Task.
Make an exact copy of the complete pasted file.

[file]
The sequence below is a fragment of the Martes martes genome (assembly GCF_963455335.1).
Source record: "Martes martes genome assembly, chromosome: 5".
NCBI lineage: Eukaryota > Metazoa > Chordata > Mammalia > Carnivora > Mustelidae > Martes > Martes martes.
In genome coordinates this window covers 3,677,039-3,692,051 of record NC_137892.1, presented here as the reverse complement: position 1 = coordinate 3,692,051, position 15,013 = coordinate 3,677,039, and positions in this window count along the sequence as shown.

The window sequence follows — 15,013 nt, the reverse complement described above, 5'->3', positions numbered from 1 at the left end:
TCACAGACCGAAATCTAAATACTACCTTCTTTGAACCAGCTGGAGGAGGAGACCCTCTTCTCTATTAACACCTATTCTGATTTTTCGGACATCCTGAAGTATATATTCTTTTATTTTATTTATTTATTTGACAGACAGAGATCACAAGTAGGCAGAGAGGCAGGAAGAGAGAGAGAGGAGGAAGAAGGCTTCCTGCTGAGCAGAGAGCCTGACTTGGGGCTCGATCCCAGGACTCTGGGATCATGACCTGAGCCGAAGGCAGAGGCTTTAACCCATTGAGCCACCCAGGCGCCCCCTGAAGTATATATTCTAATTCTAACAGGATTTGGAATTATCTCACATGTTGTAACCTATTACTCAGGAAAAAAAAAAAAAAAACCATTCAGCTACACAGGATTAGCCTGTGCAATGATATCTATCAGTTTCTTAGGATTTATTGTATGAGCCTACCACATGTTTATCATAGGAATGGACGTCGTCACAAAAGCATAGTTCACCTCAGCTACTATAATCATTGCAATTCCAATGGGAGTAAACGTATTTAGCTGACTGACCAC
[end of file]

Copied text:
The sequence below is a fragment of the Martes martes genome (assembly GCF_963455335.1).
Source record: "Martes martes genome assembly, chromosome: 5".
NCBI lineage: Eukaryota > Metazoa > Chordata > Mammalia > Carnivora > Mustelidae > Martes > Martes martes.
In genome coordinates this window covers 3,677,039-3,692,051 of record NC_137892.1, presented here as the reverse complement: position 1 = coordinate 3,692,051, position 15,013 = coordinate 3,677,039, and positions in this window count along the sequence as shown.

The window sequence follows — 15,013 nt, the reverse complement described above, 5'->3', positions numbered from 1 at the left end:
TCACAGACCGAAATCTAAATACTACCTTCTTTGAACCAGCTGGAGGAGGAGACCCTCTTCTCTATTAACACCTATTCTGATTTTTCGGACATCCTGAAGTATATATTCTTTTATTTTATTTATTTATTTGACAGACAGAGATCACAAGTAGGCAGAGAGGCAGGAAGAGAGAGAGAGGAGGAAGAAGGCTTCCTGCTGAGCAGAGAGCCTGACTTGGGGCTCGATCCCAGGACTCTGGGATCATGACCTGAGCCGAAGGCAGAGGCTTTAACCCATTGAGCCACCCAGGCGCCCCCTGAAGTATATATTCTAATTCTAACAGGATTTGGAATTATCTCACATGTTGTAACCTATTACTCAGGAAAAAAAAAAAAAAAACCATTCAGCTACACAGGATTAGCCTGTGCAATGATATCTATCAGTTTCTTAGGATTTATTGTATGAGCCTACCACATGTTTATCATAGGAATGGACGTCGTCACAAAAGCATAGTTCACCTCAGCTACTATAATCATTGCAATTCCAATGGGAGTAAACGTATTTAGCTGACTGACCAC